Navigation In Augmented Reality: Part One

Christopher Webb
Oct 15, 2017 · 5 min read
Demo Code

So this past week I started on a new project. I’m trying to combine several concepts that I’ve been playing around with in ARKit into one project. I also found an awesome Spitfire model, which I’ve been having a lot of fun using. So in my previous two posts on ARKit, I touched on navigating in ARKit and manipulating virtual aircraft using ARKit/SceneKit. Let’s combine those two and see if we can build something cool. By the end of this project, we will have an AR app where we can:

- Tap a location on a map.
- Build a tiny AR airport from which a small AR plane will take off.
- It will fly to the location you picked.
- At that location, a little AR airport will be built.
- Our plane will then land there.

Doesn’t that sound exciting? Let’s get started!

Before We Get Started

I want to add some caveats here, or at the very least some observations I had while working with ARKit during this project. To begin with, while there probably are more efficient ways to go about this, my first iteration on this concept taxes the phones resources heavily. If you think about it, you’re doing using geolocation services, as well as using MapKit’s navigation API, along with the camera. Also, don’t forget the graphics rendering engine in SceneKit. It all starts to add up. The concept still works, and there are ways to optimize performance that I haven’t explored yet, but by taxing the system this heavily, it’s likely to start throwing weird results. This is particularly true in regards to how it renders virtual objects in the real world, i.e., your objects will drift from where they are supposed to be. All that being said, it’s pretty cool to be able to tap on a map and make something that only exists virtually fly to that location.

Coordinates are for 7-Eleven, but the plane ends up in Chase.

One other thing, when dealing with locations, in ARKit, be prepared for deviations. The iPhone’s geolocation systems don’t have the precision necessary, particularly in a large city like New York, to give the same location every time. Most of the time, the location will be within a reasonable range of your destination, occasionally, for whatever reason, it’ll appear wildly off target. Most of the time, the deviation will be like above. It’s not too bad, but if you’re trying to find a small AR plane, even minor changes can make that challenge more annoying and close to impossible.

Gathering Our Materials

To build the project, it required some assembly and not all of the pieces were included in the box. For one, we need the 3D model for our aircraft and another one for the airport. Just as a spoiler alert, they aren’t exactly ready for use straight out of the box either. I had to use the 3D graphics tool Blender to get the models setup in the way that worked well for the project. At this point I don’t want to focus my this on Blender, that’s a series for another time.

Download Plane Model

Download Plane Textures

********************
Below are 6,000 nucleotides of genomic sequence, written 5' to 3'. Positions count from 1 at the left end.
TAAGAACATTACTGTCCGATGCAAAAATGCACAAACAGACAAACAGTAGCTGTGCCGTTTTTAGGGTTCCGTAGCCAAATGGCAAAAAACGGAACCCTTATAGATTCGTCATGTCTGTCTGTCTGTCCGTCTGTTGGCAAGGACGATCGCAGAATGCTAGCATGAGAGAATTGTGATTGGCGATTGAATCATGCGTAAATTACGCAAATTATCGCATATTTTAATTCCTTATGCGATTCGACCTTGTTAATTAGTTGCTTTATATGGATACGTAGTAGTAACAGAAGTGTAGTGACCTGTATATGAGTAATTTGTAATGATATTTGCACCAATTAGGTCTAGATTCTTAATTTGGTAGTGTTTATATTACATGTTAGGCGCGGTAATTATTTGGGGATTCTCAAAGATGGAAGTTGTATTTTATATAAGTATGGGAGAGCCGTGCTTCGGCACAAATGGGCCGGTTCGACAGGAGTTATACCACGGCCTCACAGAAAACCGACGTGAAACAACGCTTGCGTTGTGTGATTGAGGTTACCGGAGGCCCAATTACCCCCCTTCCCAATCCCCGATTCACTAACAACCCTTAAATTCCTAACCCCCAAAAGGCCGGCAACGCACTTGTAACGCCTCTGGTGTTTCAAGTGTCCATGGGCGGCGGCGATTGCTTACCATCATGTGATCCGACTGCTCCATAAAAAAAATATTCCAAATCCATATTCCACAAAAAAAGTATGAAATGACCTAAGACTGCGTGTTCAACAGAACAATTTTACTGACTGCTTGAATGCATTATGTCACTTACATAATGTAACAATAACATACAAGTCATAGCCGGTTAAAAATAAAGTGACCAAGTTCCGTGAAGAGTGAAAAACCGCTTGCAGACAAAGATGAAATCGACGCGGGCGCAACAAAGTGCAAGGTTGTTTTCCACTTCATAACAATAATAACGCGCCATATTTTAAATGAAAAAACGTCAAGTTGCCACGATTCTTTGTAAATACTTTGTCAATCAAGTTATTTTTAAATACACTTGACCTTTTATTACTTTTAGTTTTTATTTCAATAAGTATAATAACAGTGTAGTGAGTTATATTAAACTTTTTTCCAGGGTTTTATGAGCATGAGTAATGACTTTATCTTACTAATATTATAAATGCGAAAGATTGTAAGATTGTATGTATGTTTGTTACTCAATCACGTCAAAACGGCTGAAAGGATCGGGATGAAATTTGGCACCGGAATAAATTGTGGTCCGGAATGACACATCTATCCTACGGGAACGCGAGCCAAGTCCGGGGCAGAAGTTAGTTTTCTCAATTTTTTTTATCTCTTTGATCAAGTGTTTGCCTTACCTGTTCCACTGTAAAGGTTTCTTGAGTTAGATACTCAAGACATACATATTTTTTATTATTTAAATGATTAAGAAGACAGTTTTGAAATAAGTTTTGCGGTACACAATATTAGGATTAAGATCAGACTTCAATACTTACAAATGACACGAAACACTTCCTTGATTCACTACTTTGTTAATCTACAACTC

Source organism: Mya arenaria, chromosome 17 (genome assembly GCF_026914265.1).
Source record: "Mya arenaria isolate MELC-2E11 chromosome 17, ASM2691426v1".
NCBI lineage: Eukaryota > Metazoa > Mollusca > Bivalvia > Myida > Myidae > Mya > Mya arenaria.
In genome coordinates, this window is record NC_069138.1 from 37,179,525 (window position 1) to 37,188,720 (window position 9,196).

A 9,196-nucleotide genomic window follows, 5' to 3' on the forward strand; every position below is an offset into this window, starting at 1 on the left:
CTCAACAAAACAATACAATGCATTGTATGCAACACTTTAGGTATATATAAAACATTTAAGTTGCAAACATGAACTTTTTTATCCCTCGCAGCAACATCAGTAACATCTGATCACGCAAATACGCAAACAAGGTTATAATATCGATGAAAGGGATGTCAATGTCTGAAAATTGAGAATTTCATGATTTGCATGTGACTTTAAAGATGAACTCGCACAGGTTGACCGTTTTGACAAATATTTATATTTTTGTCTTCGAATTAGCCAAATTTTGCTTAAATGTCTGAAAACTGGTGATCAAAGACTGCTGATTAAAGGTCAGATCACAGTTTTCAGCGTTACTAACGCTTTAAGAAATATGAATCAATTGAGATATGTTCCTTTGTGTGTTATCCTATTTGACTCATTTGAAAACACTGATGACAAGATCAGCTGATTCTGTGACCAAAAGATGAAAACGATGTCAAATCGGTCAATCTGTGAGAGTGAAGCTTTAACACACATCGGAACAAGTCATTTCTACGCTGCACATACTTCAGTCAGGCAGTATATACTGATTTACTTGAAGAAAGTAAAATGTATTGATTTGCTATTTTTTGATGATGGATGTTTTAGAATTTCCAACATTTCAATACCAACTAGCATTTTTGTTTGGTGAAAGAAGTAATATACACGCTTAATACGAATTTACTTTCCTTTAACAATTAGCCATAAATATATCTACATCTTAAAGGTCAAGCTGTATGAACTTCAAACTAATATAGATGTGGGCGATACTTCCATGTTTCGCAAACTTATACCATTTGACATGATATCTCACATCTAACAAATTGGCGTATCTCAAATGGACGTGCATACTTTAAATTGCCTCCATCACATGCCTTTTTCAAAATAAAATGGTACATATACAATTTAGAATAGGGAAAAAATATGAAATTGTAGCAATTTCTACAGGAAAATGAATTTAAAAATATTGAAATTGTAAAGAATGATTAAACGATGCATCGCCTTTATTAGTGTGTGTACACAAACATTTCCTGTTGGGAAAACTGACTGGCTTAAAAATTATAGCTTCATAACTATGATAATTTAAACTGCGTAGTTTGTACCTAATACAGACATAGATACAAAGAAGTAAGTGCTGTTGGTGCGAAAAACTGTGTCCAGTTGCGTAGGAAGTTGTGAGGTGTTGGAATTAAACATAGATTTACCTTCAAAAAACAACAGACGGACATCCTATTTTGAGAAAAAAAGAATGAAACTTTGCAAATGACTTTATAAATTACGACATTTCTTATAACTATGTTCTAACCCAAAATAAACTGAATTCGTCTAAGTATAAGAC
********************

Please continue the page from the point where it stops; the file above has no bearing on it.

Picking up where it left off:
If you’re interested, there are many resources out there for 3D image editing with Blender. For now, I’m going to provide a link to the finished model files. If you’re not jazzed about using a Spitfire, feel free to pick some other model. You can use any 3D model that you want, even a helicopter or a spaceship. You could also choose a helipad or spaceport.

Subclassing ARSCNView

To start off let’s subclass ARSCNView. That way we can manipulate our 3D models within it, without cluttering up our view controller. We can also give it a lot of SCNNode properties which will hook into various parts of the models and allow us to manipulate them and bring them to life.

The most complicated object we’re working with will be our plane model, so let’s separate that into its own setup function.

Start Engine

We’ll also add a little cosmetic method called start engine which will get the propeller on our plane to spin. This looks like it is doing something, but it’s not doing much.

Sometimes it’s necessary to coax each aspect of the model into position individually. This mainly happens I’ve noticed when the designer who initially creates them, model, doesn’t put a lot of thought into a placing the pieces within a logical hierarchy whose top piece can control the rest of the structure.

Break It Down To Smaller Pieces

Now would be a good time to review what we actually want to happen throughout our application.

  • Launch
  • Tap Map For Destination
  • Detect Plane Horizontal Plane
  • Place Airport Model Node On Plane
  • Place Airplane On Runway
  • When User Taps Screen, Airplane Accelerates/Takes Off
  • Airplane Orients Itself Towards Coordinates Of Location On Map
  • Airplane Flys To Location
  • When User Is In Range Of Airplane And Destination — DetectHorizontal Plane
  • Place Airport Model Node On Plane
  • Airplane Lands On Runway And Breaks

Let’s wrap it up there. In part two, we’ll dive into place detection, have the mechanics of our plane taking off. Most of the sample code has been finished and is up on Github so feel free to jump ahead!


Journey Of One Thousand Apps

The journey of one thousand apps starts with a single key press…

Christopher Webb

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Journey Of One Thousand Apps

The journey of one thousand apps starts with a single key press…

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